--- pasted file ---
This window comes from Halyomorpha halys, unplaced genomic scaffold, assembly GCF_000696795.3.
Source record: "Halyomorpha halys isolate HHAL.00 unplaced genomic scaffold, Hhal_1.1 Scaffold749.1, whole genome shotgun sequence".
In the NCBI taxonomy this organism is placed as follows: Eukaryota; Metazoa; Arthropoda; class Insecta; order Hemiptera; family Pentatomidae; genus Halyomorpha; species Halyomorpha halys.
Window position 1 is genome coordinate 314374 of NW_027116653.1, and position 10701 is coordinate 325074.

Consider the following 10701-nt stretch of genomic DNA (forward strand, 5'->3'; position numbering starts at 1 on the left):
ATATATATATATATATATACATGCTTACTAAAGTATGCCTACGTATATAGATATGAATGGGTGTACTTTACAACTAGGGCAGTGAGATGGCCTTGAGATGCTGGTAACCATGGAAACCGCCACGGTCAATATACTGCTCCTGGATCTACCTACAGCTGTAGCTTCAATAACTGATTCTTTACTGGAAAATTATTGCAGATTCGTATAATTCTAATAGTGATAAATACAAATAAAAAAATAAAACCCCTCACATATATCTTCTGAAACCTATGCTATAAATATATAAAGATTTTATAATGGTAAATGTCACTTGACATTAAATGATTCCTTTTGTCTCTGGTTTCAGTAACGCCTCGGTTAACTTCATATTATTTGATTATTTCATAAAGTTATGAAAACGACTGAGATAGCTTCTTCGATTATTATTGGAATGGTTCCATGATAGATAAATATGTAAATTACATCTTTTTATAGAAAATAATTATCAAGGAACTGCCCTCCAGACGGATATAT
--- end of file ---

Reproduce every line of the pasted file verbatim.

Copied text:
This window comes from Halyomorpha halys, unplaced genomic scaffold, assembly GCF_000696795.3.
Source record: "Halyomorpha halys isolate HHAL.00 unplaced genomic scaffold, Hhal_1.1 Scaffold749.1, whole genome shotgun sequence".
In the NCBI taxonomy this organism is placed as follows: Eukaryota; Metazoa; Arthropoda; class Insecta; order Hemiptera; family Pentatomidae; genus Halyomorpha; species Halyomorpha halys.
Window position 1 is genome coordinate 314374 of NW_027116653.1, and position 10701 is coordinate 325074.

Consider the following 10701-nt stretch of genomic DNA (forward strand, 5'->3'; position numbering starts at 1 on the left):
ATATATATATATATATATACATGCTTACTAAAGTATGCCTACGTATATAGATATGAATGGGTGTACTTTACAACTAGGGCAGTGAGATGGCCTTGAGATGCTGGTAACCATGGAAACCGCCACGGTCAATATACTGCTCCTGGATCTACCTACAGCTGTAGCTTCAATAACTGATTCTTTACTGGAAAATTATTGCAGATTCGTATAATTCTAATAGTGATAAATACAAATAAAAAAATAAAACCCCTCACATATATCTTCTGAAACCTATGCTATAAATATATAAAGATTTTATAATGGTAAATGTCACTTGACATTAAATGATTCCTTTTGTCTCTGGTTTCAGTAACGCCTCGGTTAACTTCATATTATTTGATTATTTCATAAAGTTATGAAAACGACTGAGATAGCTTCTTCGATTATTATTGGAATGGTTCCATGATAGATAAATATGTAAATTACATCTTTTTATAGAAAATAATTATCAAGGAACTGCCCTCCAGACGGATATAT